integrating empathy into the Maker movement

At the 2014 DC Mini Maker Faire. 

At the 2014 DC Mini Maker Faire. 

I think I've finally figured out my problem with the mantra "Fail fast, fail often."

This week/end, I had the opportunity to attend two "Maker" related-events - the DC Mini Maker Faire on Sunday, and an AAAS/MakerEd-hosted conference, "Making Education Great: Expanding Support to Broaden Access and Participation in STEM Education Through Making," on Monday. Since, of course, I have an affinity for both nonformal ed and user-centered program design more generally, I jumped at the chance. Besides, they sounded like fun.

And they were fun - interesting, thought-provoking, engaging, with lots of Legos and wire for me to play with as I listened. If you're not familiar with the Maker movement, it refers broadly to "the umbrella term for independent inventors, designers and tinkerers" - in other words, DIY, with a heavy focus on creation and/or technology. (This post is largely focused on the domestic community, but there is certainly a push to export these ideas to encourage entrepreneurship and the acceleration of tech innovation as well.) It's a movement that, in theory, has the potential to be radically inclusive; when you make stuff, after all, you're no longer bound in the same way by what you can buy. In theory, it should lead you to the idea that institutions and rules are mutable and breakable, that you have the power to invent things and to change them and to take them apart. In theory, "making" and "hustle" aren't so far apart in spirit. In theory.

But theory is one thing, and practice is another. In practice, inclusivity remains a huge issue, which is why everyone was gathered at that conference. (Tellingly, the vast majority of participants were highly educated, although there was a lot more racial and gender diversity than I was expecting, which was cool.) So-called "maker spaces," labs with materials where anyone can play and create, are one of the linchpins of this movement, but they're also far more common in well-off communities; low-income schools often struggle to support quality STEM education at all, much less innovation in science teaching. But I think one of the biggest reasons - certainly the biggest reason we're not talking about - is this: in America, when you're poor, and when you lack privilege, the consequences of failure are different.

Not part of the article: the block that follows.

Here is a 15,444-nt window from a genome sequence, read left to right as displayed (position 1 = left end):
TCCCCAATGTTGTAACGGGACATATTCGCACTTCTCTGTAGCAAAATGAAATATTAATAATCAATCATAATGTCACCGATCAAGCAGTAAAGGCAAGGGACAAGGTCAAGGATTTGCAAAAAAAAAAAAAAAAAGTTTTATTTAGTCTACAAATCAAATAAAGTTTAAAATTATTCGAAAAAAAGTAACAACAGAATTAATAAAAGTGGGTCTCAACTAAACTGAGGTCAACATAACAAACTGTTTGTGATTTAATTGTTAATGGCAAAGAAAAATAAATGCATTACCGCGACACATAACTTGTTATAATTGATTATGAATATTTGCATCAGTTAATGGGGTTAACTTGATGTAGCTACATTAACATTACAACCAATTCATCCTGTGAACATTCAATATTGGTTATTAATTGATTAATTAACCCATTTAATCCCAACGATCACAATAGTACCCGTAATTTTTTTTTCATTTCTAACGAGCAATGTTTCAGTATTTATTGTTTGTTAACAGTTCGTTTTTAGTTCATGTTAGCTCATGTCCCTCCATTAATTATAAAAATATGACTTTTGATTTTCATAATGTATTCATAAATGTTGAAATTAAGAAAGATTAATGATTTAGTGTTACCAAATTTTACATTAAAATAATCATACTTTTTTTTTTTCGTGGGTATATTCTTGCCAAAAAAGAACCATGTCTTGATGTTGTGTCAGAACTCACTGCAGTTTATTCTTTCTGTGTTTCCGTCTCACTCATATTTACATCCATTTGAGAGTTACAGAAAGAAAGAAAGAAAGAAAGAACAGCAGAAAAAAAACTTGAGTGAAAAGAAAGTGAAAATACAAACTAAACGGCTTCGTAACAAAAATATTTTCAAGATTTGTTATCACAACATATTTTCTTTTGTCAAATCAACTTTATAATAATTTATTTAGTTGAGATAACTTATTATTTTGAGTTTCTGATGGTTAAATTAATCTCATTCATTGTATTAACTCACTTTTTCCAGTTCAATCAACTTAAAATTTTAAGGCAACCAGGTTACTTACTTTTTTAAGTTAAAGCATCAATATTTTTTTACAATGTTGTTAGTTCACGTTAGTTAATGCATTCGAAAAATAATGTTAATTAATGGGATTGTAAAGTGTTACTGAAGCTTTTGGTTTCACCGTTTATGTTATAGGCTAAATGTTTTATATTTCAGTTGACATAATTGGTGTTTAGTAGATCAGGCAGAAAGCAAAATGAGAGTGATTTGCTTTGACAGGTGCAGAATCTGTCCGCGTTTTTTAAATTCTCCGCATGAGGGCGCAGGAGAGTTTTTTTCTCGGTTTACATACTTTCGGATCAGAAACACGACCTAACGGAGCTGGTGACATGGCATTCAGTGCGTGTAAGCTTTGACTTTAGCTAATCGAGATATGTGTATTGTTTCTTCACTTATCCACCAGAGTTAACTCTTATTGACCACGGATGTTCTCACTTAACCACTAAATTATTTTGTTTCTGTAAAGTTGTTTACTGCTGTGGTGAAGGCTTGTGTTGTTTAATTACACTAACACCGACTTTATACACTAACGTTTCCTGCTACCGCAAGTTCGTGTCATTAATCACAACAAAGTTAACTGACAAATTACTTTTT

Think about it. When you give yourself permission to fail, the implicit assumption is that you have the resources - materials, time, reputation/social capital - to try again. That's a pretty damn privileged assumption to make. When you're poor, you don't have resources. That's what being poor means. Furthermore, mainstream American society is not exactly set up to reward experimentation among underserved groups; when you're on welfare, and being derided for your life choices by people who don't even know you, it doesn't exactly put you in a head space where you can be like, "You know what I want to do? Experiment!" It's more like, "You know what I want to do today? MAXIMIZE MY CHANCES OF SURVIVAL WITH EVERY CHOICE I MAKE." Risk aversion is often ultimately the more practical option.